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About "Yes, Virginia," by Francis Pharcellus Church (posted December 23)
I was raised a Catholic and am now an agnostic Unitarian Universalist with four doubting kids of my own. But I still cry every time I read this editorial, not for the childlike faith of Virginia but for the equally childlike, beautifully voiced, eternally optimistic spirit of Francis P. Church.
My husband and I watched Prancer, my favorite holiday movie, for the umpteenth time this past weekend, and he was unfamiliar with the "Yes, Virginia" story. Now, thanks to mediabistro.com, he can read it for himself. It never fails to inspire and soothe the soul. Please reprint it every year!
Green Brook, New Jersey
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About "You See, FCC?" by David S. Hirschman (posted December 17)
Thanks for your rock-solid reporting on and personal critique of the new FCC media rules. It's much better for certain viewpoints to have government support in the media, because they just aren't as popular as the bad ones being espoused by media companies.
Actually, that's sarcasm, and I wonder why it's so difficult for journalists, congressmen, and activists to understand that some speech is more popular than others, and therefore it will be consumed at higher levels than the relatively unpopular speech you might hear on, say, BET.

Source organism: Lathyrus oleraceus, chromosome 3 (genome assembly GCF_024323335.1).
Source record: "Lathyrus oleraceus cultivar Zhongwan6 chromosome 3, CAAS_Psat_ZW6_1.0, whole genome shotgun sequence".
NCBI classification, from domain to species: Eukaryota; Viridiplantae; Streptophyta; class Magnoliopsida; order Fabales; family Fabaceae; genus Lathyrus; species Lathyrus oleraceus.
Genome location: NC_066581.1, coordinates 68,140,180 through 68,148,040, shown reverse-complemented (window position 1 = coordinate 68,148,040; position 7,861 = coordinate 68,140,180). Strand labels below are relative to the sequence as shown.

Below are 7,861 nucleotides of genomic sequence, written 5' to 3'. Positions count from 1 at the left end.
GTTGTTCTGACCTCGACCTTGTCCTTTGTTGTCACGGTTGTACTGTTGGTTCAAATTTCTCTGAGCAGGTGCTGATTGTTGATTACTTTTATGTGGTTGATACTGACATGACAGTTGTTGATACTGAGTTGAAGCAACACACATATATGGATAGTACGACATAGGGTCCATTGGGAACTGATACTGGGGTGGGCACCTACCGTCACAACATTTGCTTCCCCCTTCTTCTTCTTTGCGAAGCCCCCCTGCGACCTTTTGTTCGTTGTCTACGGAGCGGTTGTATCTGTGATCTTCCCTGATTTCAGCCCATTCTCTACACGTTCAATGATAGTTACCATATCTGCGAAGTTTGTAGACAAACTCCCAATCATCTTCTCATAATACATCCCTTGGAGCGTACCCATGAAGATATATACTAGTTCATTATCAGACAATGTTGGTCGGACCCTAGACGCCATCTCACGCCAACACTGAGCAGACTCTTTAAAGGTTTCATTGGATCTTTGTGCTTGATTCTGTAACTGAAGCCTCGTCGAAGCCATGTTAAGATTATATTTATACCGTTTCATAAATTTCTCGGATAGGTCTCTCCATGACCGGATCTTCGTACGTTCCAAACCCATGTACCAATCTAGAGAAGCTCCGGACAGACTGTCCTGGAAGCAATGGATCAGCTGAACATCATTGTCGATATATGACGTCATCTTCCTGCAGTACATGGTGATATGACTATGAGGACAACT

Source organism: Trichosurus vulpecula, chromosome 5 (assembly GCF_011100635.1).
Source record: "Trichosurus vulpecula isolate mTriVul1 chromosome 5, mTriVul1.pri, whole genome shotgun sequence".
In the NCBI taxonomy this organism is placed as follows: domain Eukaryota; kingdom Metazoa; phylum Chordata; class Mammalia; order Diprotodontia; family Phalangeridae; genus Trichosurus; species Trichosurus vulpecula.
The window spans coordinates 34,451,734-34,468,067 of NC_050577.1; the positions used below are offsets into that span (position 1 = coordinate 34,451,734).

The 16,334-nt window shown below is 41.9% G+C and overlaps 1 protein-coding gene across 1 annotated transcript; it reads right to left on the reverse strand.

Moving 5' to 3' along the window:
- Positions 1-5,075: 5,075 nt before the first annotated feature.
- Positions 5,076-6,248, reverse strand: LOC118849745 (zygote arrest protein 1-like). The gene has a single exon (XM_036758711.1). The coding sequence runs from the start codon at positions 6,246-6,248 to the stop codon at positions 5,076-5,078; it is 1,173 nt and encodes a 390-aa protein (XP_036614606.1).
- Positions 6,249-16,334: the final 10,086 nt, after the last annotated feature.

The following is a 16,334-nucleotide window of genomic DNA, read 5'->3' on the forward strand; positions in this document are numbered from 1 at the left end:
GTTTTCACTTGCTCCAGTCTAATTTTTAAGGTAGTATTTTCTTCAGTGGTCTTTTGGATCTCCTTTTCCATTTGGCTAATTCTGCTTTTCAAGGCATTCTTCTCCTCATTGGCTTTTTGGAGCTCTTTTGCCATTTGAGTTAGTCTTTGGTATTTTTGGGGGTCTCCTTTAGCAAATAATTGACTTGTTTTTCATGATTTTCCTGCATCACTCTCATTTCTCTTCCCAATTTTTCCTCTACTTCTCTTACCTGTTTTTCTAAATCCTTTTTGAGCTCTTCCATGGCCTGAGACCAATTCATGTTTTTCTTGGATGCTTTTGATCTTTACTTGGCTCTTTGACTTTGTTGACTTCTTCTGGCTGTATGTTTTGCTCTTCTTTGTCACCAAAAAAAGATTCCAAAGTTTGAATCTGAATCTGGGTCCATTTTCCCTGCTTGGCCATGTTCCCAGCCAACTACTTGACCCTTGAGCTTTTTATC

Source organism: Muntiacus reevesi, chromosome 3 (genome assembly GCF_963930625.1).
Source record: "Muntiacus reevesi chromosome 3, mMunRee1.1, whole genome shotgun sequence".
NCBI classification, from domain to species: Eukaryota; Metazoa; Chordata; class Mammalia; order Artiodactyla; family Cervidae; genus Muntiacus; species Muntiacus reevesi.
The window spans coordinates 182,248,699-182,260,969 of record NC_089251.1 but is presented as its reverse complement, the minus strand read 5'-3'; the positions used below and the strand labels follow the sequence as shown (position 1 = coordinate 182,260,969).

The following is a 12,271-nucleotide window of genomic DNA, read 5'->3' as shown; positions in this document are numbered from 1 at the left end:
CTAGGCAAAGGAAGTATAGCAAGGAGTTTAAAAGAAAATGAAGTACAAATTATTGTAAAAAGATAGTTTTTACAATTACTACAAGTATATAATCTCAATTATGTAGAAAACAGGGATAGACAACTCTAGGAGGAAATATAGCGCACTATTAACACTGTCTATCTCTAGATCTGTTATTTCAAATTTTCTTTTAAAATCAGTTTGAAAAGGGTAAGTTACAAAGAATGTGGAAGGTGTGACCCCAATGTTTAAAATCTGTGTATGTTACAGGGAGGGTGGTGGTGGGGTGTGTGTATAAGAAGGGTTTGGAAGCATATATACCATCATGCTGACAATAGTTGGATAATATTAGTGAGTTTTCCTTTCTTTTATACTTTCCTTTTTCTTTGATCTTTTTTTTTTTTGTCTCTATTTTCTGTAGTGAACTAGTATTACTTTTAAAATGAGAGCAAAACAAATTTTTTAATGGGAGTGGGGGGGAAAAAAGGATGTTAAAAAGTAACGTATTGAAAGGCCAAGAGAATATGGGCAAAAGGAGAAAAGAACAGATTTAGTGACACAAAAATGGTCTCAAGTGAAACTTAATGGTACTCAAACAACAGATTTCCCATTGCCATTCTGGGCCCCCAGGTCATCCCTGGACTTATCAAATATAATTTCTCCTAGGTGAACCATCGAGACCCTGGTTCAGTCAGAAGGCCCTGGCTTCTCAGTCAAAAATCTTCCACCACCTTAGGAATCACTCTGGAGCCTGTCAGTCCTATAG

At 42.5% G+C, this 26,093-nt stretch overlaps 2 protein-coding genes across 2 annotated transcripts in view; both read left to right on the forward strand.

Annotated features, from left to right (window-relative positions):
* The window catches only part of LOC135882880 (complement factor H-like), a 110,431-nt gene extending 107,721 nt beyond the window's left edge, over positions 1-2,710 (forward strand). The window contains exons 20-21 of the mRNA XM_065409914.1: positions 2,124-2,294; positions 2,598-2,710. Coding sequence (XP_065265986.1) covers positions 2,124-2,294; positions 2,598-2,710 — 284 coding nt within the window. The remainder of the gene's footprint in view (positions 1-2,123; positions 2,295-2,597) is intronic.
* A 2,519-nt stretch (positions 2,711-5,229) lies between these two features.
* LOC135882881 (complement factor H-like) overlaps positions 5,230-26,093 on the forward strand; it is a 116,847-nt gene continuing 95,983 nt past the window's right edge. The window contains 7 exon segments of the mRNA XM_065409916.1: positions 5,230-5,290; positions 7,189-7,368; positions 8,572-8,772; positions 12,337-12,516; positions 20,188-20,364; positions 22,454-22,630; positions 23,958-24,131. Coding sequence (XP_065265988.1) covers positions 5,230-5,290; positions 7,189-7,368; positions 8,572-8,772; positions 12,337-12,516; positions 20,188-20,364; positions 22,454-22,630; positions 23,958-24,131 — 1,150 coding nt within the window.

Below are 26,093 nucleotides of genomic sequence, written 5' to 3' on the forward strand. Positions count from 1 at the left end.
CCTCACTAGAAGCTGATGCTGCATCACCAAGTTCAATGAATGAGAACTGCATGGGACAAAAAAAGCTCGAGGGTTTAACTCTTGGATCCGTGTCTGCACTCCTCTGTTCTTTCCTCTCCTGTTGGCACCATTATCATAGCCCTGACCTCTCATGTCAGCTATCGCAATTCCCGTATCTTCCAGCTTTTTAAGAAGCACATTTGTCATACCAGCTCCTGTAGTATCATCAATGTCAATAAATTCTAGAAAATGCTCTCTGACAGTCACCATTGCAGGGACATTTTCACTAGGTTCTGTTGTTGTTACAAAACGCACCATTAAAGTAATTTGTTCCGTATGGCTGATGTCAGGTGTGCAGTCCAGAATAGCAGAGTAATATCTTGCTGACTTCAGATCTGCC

It sounds like your real complaint is with news as a business, but if you propose any solution at all, it is to remove market accountability from news reporting. If I don't like something I hear on the radio, I can choose not to listen, and if enough people agree and take action, it will provide accountability for that station. Why would we want, of all parties, the government to decide the winners and losers in the media? Isn't that what Jefferson derided when he said he would choose newspapers over government if he couldn't have both?
There's nothing wrong with having a minority viewpoint, but you have to accept that you are in the minority and all the regulation in the world won't change that.
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About "So What Do You Do, Andy Pemberton?" by David S. Hirschman (posted December 16)
Proving that Blender is all fluff and no substance, its brilliant editor makes two major blunders in his interview with mb.
First, women—not men—buy more CDs. Second, plenty of other music magazines reviewed reissues long before Blender came along. Had Andy just woken from sleep prior to be interviewed? Is he grossly uninformed? Or, is he simply just lying and hoping he won't be caught? It almost makes you want to see Rolling Stone succeed.
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About "Bikerlady, Empress," by Sasha Mullins (posted December 3)
I loved this article—very inspiring to those of us who march to our own drummers.
mediabistro.com's Letters to the Editor column runs every other Friday (or, occasionally, on a Wednesday). You may submit your letters to email@example.com. We reserve the right to edit letters for length, clarity, and grammar, and to select which letters to run.